The criteria listed include:
- Need for the project. Explain how community need ties into the grant program’s purpose. Use recent statistics, compare target areas to region and nation, demonstrate through facts and avoid jargon and rhetoric.
- Project design. It should meet the stated need, reflect the life of the project, demonstrate a well thought-out plan, detail recruitment of target population, build community partnerships and develop a contingency plan.
- Project services. These should incorporate proven methods, tailor services to benefit the community, vary methods of meeting the need, emphasize individual services and cite examples of activities.
- Personnel. Provide detailed job descriptions of both paid staff and volunteers, highlight their qualifications, demonstrate their ability to relate to target populations, address professional development and align salaries with time and effort.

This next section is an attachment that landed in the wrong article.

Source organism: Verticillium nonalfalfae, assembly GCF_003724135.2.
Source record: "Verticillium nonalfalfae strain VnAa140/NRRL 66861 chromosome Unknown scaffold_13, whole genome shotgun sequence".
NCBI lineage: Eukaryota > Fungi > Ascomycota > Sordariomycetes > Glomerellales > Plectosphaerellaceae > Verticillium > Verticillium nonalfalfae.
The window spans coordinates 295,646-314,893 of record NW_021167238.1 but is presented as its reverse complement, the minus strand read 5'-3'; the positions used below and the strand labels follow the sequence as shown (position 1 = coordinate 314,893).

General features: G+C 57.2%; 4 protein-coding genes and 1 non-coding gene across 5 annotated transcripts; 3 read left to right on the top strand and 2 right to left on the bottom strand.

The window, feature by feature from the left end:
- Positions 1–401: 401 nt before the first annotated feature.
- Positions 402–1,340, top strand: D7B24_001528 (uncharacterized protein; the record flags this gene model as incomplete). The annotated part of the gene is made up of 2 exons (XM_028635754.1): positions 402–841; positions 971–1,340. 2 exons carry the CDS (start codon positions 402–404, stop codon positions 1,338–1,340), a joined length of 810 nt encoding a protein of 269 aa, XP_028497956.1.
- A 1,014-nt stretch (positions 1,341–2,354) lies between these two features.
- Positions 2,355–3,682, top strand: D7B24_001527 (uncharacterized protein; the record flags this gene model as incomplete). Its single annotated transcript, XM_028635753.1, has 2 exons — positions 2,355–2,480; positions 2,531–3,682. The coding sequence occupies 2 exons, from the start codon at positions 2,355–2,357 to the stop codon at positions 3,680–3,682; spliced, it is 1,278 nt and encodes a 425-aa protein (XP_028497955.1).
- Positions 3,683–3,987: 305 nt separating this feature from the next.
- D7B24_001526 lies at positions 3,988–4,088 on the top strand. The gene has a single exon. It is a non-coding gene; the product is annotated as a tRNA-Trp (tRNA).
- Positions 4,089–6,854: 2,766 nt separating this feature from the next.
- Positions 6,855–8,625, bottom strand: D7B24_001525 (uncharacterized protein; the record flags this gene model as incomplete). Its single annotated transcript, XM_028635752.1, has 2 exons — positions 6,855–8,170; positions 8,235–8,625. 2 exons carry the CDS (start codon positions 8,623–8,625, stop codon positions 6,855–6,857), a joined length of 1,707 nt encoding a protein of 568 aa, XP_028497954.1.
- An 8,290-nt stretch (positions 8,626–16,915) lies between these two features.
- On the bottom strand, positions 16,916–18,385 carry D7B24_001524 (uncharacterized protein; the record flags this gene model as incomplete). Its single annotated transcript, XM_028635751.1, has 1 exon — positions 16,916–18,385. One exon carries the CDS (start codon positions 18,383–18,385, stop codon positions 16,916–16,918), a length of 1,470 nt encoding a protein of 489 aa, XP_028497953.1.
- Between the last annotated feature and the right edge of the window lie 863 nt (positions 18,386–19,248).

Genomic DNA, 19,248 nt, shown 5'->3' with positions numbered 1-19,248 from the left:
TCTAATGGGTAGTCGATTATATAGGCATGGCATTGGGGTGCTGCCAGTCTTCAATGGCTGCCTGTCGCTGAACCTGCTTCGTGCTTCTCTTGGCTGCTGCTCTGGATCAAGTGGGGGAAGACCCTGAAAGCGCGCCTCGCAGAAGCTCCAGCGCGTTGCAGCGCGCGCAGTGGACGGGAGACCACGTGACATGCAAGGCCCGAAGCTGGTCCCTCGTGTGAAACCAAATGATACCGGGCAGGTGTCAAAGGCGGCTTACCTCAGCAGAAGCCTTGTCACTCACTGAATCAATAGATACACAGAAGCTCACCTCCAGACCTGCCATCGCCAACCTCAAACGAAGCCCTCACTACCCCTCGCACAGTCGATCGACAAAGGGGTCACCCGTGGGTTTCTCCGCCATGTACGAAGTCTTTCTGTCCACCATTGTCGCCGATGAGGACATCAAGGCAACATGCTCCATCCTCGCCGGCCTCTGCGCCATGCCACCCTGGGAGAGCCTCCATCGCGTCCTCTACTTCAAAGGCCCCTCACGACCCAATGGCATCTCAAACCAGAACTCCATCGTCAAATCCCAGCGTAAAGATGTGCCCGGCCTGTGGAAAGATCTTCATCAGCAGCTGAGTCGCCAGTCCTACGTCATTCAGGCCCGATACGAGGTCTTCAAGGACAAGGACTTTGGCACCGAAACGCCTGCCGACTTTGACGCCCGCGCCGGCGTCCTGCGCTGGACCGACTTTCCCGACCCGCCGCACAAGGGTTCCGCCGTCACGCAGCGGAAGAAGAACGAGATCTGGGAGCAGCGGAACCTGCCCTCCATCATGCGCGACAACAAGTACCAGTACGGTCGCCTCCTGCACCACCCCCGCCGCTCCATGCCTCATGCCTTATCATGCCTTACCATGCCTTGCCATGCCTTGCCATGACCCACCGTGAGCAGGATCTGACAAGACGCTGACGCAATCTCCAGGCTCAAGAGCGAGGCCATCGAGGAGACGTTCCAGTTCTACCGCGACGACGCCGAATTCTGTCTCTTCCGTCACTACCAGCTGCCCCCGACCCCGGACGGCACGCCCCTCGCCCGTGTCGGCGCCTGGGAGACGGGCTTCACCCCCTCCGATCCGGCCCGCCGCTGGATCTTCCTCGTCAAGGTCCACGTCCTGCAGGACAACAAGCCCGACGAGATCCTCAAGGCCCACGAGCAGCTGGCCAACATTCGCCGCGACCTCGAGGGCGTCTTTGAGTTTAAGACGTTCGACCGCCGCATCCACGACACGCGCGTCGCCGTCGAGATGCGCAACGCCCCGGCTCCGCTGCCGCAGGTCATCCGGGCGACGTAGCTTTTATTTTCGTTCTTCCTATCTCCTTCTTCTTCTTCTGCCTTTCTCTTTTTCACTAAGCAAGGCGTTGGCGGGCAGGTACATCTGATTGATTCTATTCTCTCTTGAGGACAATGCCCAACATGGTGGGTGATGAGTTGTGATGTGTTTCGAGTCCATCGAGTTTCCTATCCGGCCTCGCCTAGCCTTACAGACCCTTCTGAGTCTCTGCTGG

- Project evaluation. Measure goals and objectives to see if they are ambitious and attainable, what indicators will demonstrate progress and if they are achieved through services. Review project performance monthly or quarterly to see if it meets the needs in the proposal and if it can be used to replicate success. Include staff and participant input.
Budget. It should be for the life of the grant, address matching requirements, seek other support and focus on sustainability.